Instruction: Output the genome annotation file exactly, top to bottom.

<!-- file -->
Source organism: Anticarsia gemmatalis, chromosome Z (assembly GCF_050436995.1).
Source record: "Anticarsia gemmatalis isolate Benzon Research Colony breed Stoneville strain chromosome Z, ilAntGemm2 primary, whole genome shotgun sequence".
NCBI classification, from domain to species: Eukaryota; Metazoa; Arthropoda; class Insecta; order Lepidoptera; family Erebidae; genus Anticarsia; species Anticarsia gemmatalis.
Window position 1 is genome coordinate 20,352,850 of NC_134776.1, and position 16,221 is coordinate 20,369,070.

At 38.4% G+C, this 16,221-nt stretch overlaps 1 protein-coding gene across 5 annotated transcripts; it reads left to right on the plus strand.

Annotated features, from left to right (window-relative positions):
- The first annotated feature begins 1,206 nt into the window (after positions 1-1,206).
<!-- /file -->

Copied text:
Source organism: Anticarsia gemmatalis, chromosome Z (assembly GCF_050436995.1).
Source record: "Anticarsia gemmatalis isolate Benzon Research Colony breed Stoneville strain chromosome Z, ilAntGemm2 primary, whole genome shotgun sequence".
NCBI classification, from domain to species: Eukaryota; Metazoa; Arthropoda; class Insecta; order Lepidoptera; family Erebidae; genus Anticarsia; species Anticarsia gemmatalis.
Window position 1 is genome coordinate 20,352,850 of NC_134776.1, and position 16,221 is coordinate 20,369,070.

At 38.4% G+C, this 16,221-nt stretch overlaps 1 protein-coding gene across 5 annotated transcripts; it reads left to right on the plus strand.

Annotated features, from left to right (window-relative positions):
- The first annotated feature begins 1,206 nt into the window (after positions 1-1,206).